Dreams of better life blasted in crossfire
By Asif Fuard
Like many Sri Lankans, 34-year-old Rohana Perera from Kottawa, went to West Asia to give a better life to his children back home. But instead he died in the line of duty while transporting goods from Kuwait to Iraq. He fell victim to an exchange of fire between militants and US soldiers in Iraq.

Rohana first worked in Saudi Arabia and then went to Kuwait where he worked as a truck driver for a Gulf Transport Company, transporting goods to Iraq. He had reportedly got caught in the crossfire on February 11, while returning from Iraq after transporting goods. He succumbed to his injuries two days later in a US Military hospital.

Rohana's mother Soma Perera told The Sunday Times that they got to know about their son's death three days after the tragedy, when one of his colleagues Piyaratne who had called his family members in Sri Lanka and asked them to break the news to them.

" My son called us everyday when he was in Kuwait and the only time he didn't call was when he went to Iraq. There were several other Sri Lankans travelling with him. His closest colleagues Duminda and Piyaratne were also travelling with him on that fateful day," she said.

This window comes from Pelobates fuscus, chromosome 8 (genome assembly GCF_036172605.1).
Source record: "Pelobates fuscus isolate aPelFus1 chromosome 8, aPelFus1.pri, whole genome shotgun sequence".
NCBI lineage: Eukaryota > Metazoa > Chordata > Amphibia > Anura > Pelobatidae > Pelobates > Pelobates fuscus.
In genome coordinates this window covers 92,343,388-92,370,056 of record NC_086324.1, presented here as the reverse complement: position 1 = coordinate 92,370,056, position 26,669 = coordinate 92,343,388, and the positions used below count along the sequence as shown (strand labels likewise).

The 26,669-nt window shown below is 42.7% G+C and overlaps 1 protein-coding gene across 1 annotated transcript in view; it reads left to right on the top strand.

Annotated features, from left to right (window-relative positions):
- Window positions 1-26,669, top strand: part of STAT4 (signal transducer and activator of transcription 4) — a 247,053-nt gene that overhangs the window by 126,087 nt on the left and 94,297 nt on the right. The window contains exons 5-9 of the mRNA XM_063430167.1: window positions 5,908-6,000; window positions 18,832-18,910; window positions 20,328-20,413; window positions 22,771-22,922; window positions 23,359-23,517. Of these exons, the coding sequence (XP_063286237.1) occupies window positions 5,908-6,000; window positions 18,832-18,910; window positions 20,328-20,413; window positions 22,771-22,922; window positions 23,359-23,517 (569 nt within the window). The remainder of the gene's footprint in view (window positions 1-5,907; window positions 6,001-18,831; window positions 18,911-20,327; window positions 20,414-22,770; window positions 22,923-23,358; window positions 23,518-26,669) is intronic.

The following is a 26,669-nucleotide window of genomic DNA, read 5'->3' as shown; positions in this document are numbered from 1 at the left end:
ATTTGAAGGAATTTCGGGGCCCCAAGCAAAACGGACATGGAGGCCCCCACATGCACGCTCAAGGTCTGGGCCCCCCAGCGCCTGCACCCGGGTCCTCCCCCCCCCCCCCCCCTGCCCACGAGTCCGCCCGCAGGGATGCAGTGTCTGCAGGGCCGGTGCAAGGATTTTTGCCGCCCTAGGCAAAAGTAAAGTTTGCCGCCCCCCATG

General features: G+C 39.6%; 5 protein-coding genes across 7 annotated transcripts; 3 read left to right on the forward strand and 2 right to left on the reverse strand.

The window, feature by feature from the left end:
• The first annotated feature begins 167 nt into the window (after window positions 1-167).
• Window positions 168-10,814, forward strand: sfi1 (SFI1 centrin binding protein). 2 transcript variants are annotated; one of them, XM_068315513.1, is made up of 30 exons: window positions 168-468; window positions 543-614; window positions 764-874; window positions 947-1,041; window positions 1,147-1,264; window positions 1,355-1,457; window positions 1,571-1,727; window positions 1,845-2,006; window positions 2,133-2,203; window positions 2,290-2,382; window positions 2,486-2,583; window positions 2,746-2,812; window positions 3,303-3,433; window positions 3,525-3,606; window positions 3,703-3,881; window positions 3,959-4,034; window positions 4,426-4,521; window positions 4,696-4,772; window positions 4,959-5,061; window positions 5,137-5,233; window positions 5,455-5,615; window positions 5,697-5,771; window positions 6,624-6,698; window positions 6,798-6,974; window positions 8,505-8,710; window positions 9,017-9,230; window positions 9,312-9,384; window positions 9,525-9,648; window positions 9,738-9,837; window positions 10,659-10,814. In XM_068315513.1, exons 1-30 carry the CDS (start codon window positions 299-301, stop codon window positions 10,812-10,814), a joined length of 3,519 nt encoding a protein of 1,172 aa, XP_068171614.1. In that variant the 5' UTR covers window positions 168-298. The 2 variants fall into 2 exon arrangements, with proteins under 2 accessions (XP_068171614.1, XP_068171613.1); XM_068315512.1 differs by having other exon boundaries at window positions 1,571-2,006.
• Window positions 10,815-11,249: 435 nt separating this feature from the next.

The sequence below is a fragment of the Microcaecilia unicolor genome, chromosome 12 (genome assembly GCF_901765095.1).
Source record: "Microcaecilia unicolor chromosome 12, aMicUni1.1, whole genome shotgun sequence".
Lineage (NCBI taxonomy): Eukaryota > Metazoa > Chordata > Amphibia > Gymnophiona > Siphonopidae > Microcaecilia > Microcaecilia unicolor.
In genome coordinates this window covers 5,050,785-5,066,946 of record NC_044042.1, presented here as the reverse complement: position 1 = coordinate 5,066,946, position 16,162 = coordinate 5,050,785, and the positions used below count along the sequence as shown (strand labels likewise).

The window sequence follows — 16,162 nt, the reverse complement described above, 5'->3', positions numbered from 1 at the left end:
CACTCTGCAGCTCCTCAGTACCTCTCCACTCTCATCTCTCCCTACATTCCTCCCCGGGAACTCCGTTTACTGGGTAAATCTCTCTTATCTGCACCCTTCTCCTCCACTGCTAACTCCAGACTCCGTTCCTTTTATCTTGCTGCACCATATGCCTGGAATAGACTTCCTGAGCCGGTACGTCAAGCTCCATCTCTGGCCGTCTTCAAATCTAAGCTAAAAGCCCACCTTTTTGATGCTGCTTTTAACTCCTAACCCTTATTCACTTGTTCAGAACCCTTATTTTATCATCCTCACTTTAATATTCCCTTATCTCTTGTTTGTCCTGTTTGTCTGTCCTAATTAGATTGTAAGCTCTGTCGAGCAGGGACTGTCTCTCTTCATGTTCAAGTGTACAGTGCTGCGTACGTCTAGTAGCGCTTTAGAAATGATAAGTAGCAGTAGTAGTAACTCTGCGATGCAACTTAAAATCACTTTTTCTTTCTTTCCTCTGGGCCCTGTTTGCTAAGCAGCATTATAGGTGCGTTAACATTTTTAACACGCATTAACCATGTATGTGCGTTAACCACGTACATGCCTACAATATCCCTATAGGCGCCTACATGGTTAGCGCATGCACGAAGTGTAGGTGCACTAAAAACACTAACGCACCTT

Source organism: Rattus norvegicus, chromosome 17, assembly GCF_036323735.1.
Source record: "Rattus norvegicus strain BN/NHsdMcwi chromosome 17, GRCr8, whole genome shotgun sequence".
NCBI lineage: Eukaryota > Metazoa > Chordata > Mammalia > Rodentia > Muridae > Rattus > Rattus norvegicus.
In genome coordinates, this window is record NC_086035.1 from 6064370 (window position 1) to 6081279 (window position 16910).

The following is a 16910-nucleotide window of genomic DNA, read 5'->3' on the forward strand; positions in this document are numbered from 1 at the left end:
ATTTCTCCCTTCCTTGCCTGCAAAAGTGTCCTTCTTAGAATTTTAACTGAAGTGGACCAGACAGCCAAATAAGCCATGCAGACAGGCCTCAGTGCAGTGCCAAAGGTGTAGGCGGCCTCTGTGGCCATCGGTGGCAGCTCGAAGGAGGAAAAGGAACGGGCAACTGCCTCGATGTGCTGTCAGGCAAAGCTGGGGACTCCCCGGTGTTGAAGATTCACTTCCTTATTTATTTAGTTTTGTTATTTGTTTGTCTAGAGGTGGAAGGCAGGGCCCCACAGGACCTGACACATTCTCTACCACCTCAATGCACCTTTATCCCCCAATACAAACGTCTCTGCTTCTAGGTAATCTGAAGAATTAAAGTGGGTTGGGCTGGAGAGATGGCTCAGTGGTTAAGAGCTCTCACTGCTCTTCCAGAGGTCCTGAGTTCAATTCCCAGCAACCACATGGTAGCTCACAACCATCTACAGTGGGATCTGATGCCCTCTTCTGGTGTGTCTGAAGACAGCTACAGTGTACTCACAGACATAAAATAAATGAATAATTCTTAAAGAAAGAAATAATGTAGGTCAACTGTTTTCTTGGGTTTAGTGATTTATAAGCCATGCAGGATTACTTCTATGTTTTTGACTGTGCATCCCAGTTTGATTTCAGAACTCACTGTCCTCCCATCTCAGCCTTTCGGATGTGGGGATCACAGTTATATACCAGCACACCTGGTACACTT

"He last called us on February 5 and he said he would be leaving for Iraq. We were always worried when he travelled to Iraq. When Dinesh Rajaratnam was taken hostage, I asked him to come back but he said he would return once he had enough money to live comfortably in Sri Lanka. He was to come back next month."

Rohana 34, a father of two had gone to Saudi Arabia in 2003, but three months later he was forced to go to Kuwait because he did'nt get enough pay. His work entailed transporting heavy equipment to war-torn Iraq.

He was a private bus driver in Sri Lanka. But he sold his bus and went abroad with the hope of one day returning home to build a better life for himself and his children. At present family members lament that they are being sent from one place to another, to make arrangements to retrieve the body, that is in the hands of the US Military in Iraq.

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